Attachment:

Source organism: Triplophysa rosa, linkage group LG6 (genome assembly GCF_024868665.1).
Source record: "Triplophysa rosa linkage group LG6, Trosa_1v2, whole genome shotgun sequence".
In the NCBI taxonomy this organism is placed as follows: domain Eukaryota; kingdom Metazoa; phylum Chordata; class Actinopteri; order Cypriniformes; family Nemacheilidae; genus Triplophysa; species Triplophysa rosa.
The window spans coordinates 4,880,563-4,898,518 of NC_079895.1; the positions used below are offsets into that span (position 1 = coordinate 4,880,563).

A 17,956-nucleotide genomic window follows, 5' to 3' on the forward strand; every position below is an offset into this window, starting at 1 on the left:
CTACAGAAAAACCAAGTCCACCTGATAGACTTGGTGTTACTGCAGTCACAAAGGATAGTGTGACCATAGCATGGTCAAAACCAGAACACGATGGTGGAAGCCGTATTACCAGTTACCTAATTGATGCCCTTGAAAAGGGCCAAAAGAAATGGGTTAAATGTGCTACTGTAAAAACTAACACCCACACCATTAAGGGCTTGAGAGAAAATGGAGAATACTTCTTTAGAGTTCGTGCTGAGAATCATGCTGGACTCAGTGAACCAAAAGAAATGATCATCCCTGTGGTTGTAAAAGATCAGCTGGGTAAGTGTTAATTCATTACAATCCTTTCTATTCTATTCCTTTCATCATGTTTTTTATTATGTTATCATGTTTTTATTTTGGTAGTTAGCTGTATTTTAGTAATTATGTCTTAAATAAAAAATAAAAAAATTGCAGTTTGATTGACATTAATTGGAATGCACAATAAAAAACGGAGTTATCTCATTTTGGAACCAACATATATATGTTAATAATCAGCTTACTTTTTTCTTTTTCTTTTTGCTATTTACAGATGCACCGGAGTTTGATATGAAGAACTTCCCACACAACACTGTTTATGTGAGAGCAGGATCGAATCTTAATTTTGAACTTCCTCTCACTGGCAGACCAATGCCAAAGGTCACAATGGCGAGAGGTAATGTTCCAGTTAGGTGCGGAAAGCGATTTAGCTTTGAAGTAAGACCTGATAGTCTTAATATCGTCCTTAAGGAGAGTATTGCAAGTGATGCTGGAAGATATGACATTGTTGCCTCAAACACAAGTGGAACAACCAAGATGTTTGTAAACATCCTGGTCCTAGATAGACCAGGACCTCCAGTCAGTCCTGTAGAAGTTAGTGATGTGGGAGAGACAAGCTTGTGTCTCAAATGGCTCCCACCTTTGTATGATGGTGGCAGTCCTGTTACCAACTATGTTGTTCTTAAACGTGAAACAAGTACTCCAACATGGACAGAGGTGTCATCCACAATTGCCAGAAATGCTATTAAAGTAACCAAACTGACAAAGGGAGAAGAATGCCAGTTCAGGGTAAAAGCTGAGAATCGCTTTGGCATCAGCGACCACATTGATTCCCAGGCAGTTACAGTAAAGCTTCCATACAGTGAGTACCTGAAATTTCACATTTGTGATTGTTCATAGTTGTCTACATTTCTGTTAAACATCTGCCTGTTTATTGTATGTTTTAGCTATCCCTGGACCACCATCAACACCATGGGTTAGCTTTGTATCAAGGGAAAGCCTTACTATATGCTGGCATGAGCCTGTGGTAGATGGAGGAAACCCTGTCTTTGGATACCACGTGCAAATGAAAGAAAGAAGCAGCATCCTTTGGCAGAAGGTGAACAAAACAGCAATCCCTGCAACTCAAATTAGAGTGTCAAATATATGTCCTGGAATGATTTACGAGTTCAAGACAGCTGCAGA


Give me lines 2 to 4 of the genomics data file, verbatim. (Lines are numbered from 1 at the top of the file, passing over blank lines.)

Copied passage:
Source record: "Triplophysa rosa linkage group LG6, Trosa_1v2, whole genome shotgun sequence".
In the NCBI taxonomy this organism is placed as follows: domain Eukaryota; kingdom Metazoa; phylum Chordata; class Actinopteri; order Cypriniformes; family Nemacheilidae; genus Triplophysa; species Triplophysa rosa.
The window spans coordinates 4,880,563-4,898,518 of NC_079895.1; the positions used below are offsets into that span (position 1 = coordinate 4,880,563).